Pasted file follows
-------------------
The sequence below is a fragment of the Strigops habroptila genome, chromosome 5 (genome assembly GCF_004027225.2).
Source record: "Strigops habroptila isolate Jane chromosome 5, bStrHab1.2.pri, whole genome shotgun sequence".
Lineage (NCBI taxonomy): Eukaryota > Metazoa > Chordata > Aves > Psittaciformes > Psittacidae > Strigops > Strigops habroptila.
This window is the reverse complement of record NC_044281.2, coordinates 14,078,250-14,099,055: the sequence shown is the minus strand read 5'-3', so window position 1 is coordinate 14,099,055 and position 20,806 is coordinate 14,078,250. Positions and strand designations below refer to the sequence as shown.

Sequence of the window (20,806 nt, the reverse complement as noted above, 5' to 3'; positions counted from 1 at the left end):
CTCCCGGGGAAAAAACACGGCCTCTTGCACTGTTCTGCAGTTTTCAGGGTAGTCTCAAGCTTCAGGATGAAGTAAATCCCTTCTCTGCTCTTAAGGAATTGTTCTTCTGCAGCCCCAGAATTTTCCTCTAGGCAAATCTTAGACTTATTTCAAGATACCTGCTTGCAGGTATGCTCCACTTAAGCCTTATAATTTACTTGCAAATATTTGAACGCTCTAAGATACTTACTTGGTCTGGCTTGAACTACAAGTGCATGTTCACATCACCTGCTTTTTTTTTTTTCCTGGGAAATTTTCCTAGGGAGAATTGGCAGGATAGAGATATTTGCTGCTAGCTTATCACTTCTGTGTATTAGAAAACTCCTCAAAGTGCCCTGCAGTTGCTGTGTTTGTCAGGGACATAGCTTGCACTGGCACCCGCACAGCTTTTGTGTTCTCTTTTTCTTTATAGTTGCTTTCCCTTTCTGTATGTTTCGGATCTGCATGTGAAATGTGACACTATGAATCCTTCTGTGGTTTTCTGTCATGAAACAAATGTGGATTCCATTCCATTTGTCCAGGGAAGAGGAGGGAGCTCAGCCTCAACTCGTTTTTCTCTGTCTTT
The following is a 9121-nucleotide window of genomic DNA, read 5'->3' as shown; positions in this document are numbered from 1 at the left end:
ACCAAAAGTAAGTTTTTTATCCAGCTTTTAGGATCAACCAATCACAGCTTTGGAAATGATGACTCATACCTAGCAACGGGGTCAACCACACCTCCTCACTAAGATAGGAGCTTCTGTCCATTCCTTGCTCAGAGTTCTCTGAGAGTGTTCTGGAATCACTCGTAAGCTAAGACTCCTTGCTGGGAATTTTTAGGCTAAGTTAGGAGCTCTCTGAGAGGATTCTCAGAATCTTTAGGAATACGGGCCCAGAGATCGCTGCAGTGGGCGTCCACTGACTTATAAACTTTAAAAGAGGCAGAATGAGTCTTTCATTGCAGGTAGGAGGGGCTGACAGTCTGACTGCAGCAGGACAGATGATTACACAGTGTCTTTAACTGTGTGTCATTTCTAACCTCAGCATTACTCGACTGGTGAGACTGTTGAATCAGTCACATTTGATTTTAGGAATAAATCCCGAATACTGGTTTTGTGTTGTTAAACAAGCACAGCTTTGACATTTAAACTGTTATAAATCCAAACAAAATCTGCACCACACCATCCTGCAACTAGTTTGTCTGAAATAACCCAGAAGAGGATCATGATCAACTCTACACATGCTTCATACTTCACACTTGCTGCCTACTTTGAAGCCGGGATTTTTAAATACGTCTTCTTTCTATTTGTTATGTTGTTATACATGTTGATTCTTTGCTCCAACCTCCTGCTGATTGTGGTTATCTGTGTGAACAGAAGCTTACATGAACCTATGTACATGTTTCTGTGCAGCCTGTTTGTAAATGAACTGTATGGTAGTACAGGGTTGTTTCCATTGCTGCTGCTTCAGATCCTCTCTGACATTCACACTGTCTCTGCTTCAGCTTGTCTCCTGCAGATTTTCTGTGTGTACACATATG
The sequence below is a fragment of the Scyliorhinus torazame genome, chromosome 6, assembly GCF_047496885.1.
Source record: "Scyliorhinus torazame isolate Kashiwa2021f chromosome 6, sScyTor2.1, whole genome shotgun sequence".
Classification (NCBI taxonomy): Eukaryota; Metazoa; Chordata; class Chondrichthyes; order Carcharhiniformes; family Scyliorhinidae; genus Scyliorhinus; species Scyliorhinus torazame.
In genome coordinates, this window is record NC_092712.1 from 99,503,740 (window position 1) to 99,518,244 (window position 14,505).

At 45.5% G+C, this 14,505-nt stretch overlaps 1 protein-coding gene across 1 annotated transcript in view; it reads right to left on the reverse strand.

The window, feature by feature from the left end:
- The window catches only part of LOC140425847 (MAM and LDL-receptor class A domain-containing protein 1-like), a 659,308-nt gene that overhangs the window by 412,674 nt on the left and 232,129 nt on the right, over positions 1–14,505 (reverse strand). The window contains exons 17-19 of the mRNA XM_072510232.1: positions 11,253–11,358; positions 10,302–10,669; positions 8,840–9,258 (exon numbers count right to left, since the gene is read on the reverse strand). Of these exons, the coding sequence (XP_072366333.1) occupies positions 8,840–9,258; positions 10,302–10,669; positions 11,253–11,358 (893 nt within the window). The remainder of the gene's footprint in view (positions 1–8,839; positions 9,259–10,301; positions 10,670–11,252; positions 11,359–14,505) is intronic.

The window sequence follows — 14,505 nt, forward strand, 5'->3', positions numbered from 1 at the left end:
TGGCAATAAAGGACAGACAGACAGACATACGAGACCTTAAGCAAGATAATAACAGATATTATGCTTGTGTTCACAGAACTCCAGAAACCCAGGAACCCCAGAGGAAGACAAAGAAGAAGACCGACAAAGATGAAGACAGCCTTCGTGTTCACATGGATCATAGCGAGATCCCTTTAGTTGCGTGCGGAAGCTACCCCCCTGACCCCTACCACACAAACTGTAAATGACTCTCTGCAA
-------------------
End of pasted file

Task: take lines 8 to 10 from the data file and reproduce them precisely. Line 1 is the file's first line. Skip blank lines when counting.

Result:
ACCAAAAGTAAGTTTTTTATCCAGCTTTTAGGATCAACCAATCACAGCTTTGGAAATGATGACTCATACCTAGCAACGGGGTCAACCACACCTCCTCACTAAGATAGGAGCTTCTGTCCATTCCTTGCTCAGAGTTCTCTGAGAGTGTTCTGGAATCACTCGTAAGCTAAGACTCCTTGCTGGGAATTTTTAGGCTAAGTTAGGAGCTCTCTGAGAGGATTCTCAGAATCTTTAGGAATACGGGCCCAGAGATCGCTGCAGTGGGCGTCCACTGACTTATAAACTTTAAAAGAGGCAGAATGAGTCTTTCATTGCAGGTAGGAGGGGCTGACAGTCTGACTGCAGCAGGACAGATGATTACACAGTGTCTTTAACTGTGTGTCATTTCTAACCTCAGCATTACTCGACTGGTGAGACTGTTGAATCAGTCACATTTGATTTTAGGAATAAATCCCGAATACTGGTTTTGTGTTGTTAAACAAGCACAGCTTTGACATTTAAACTGTTATAAATCCAAACAAAATCTGCACCACACCATCCTGCAACTAGTTTGTCTGAAATAACCCAGAAGAGGATCATGATCAACTCTACACATGCTTCATACTTCACACTTGCTGCCTACTTTGAAGCCGGGATTTTTAAATACGTCTTCTTTCTATTTGTTATGTTGTTATACATGTTGATTCTTTGCTCCAACCTCCTGCTGATTGTGGTTATCTGTGTGAACAGAAGCTTACATGAACCTATGTACATGTTTCTGTGCAGCCTGTTTGTAAATGAACTGTATGGTAGTACAGGGTTGTTTCCATTGCTGCTGCTTCAGATCCTCTCTGACATTCACACTGTCTCTGCTTCAGCTTGTCTCCTGCAGATTTTCTGTGTGTACACATATG
The sequence below is a fragment of the Scyliorhinus torazame genome, chromosome 6, assembly GCF_047496885.1.
Source record: "Scyliorhinus torazame isolate Kashiwa2021f chromosome 6, sScyTor2.1, whole genome shotgun sequence".